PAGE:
Cracking the nut

Sheketak will premiere its modernized version of ‘The Nutcracker’ at the Hot Dance Festival in Tel Aviv.

By ORI J. LENKINSKI
August 8, 2013 12:13
3 minute read.
Sheketak premieres its modernized version of The Nutcracker

Sheketak premieres its modernized version of The Nutcracker. (photo credit: C.P.U. Photography)

One of the most widely loved ballets is The Nutcracker.

The story of Clara, her godfather Drosselmeyer, the dolls that come to life at the sound of a flute and the many dazzling creatures they encounter has become a staple in modern society.

Be the first to know - Join our Facebook page.


Practically every dance studio in the world either produces or attends a local production of the ballet. The majority of professional ballet companies spend most of December performing The Nutcracker.

For choreographer, director and musician Zahi Patish, The Nutcracker is not only a beautiful story but also a powerhouse of musical hits. The co-founder and creator behind the successful Israeli dance ensemble Sheketak first came to know the ballet as a student in the US.

“I was educated at Interlochen College in Michigan. I spent three years there. The school was focused on ballet. Every year we produced three full ballets with props, set and costumes. We did The Nutcracker. Since then, I have had a soft spot in my heart for that ballet because it has more familiar musical pieces than any other ballet, and there is a lot of groove and great beats. There is something very engaging about the music,” he says.

Next week, Sheketak will premiere its take on The Nutcracker as part of the Suzanne Dellal Center’s Hot Dance Festival.

If you are hoping to see pointe shoes and tutus, this production may leave you wanting. However, if you had ever wondered what Tchaikovsky’s opus would look like if it had been dreamt up in modern times, Sheketak may be able to shed some light on the subject.

“If Tchaikovsky lived today and had all the multimedia elements that we have now, what would happen to the story?” Patish asks.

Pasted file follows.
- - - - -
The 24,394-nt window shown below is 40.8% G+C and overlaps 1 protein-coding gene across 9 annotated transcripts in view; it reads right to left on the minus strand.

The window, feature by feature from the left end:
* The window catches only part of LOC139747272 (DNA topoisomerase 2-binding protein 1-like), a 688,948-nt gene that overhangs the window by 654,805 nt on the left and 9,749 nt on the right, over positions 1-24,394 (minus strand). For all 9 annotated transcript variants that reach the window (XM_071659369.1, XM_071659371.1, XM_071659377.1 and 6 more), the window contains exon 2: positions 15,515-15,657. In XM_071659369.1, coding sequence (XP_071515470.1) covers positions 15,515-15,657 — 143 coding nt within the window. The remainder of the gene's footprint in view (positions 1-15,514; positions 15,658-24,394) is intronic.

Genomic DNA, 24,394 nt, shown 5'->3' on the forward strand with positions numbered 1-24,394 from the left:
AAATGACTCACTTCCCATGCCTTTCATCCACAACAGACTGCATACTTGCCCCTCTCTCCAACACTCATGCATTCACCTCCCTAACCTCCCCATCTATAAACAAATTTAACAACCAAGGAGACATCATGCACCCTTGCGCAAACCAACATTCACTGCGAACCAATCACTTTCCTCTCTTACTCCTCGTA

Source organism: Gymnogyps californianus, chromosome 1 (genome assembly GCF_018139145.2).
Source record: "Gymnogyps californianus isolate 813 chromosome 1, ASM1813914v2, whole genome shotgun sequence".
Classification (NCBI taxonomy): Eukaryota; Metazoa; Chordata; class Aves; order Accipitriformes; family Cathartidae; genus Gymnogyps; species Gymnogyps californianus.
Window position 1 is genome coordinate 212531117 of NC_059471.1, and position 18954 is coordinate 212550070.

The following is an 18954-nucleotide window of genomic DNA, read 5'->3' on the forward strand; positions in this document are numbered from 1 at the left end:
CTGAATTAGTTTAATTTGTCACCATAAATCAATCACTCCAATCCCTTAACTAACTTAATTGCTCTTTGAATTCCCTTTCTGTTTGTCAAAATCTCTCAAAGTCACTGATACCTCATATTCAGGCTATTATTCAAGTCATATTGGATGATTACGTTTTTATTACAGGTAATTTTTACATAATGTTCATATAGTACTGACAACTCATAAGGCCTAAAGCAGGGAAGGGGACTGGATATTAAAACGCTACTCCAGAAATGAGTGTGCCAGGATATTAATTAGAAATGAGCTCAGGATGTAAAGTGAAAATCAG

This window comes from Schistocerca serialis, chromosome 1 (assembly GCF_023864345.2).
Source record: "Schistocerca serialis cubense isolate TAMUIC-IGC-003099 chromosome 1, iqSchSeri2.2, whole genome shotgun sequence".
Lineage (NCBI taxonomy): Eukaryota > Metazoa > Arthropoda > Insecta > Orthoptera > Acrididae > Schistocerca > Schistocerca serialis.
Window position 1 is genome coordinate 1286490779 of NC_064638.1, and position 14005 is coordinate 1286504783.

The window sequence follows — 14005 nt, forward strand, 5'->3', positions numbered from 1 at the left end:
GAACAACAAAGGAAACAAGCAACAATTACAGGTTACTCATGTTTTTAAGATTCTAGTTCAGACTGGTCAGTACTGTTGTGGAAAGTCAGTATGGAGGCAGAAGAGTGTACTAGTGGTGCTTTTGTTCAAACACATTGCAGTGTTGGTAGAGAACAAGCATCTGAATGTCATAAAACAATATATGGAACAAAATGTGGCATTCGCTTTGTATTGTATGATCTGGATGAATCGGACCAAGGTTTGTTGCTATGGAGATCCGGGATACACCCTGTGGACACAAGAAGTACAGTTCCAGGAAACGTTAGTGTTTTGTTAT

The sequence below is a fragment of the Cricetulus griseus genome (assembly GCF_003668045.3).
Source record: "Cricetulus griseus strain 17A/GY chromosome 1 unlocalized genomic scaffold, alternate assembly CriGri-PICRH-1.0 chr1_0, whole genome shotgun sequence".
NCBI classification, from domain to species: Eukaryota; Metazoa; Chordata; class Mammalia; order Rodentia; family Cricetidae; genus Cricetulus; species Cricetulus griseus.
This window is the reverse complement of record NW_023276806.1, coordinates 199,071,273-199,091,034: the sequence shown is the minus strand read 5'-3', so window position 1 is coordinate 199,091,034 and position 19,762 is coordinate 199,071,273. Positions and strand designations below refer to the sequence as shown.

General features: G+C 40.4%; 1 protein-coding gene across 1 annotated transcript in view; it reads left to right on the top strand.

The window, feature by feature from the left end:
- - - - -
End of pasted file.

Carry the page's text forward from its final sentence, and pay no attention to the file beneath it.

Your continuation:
“We kept the story within the same lines of the original ballet, but we updated them. The story takes place today. For example, instead of a Christmas party, the opening act takes place in a nightclub. In the ballet, Drosselmeyer is a magician who brings dolls to life.

Instead of dolls, in our production, he enchants robots to dance to house, dubstep and hip-hop music.

The mice turn into bugs that take over the video and invade the stage.”

The production is the newest in a line of shows by Patish and his longtime partner Danny Rachom.

As artistic directors of Sheketak, Patish and Rachom are in charge of every element of the company’s productions, from designing the soundtrack and working in the studio with the dancers to editing the promotional videos. And if their plates weren’t full enough, Patish and Rachom are almost always engaged in choreographing a play at the Cameri Theater (Patish recently choreographed Servant of Two Masters) or creating a commercial for Bezeq, Cellcom or any of their other clients.

The two met two decades ago in Israel as young break-dancers.

They then separated to pursue their studies, Patish in Michigan and Rachom in New York. When Patish returned to Israel, he was invited to join the Batsheva Dance Company, where he spent four years under the artistic directorship of Ohad Naharin.

Upon leaving the troupe, he and Rachom rejoined to create Sheketak. What began as a company of five men now includes more than 20 dedicated artists. Patish and Rachom’s exploits have included Sheketak Rhythm in Motion, which was nominated for the prestigious Best Show Award in Germany BoomBox and Kaboom. The company has toured extensively in recent years, bringing its unique blend of rhythm and dance to Europe, Asia and North America.

“Since we started Sheketak, we’ve been developing our own movement language. The basis of the dance comes from hip hop, but it’s enriched by our professional experience – mine in Batsheva and Danny’s with several companies in America. We add in a lot of other elements such as musical instruments, body percussion and multimedia bits.

The Nutcracker is most definitely another example of the Sheketak language,” he says.

The Nutcracker will be presented on August 16 and 17 at the Suzanne Dellal Center in Tel Aviv. For more information, visit www.suzannedellal.org.il.


Related Content

Sarah Silverman
August 26, 2014
Jewish women take home gold at 2014 Emmys

By JTA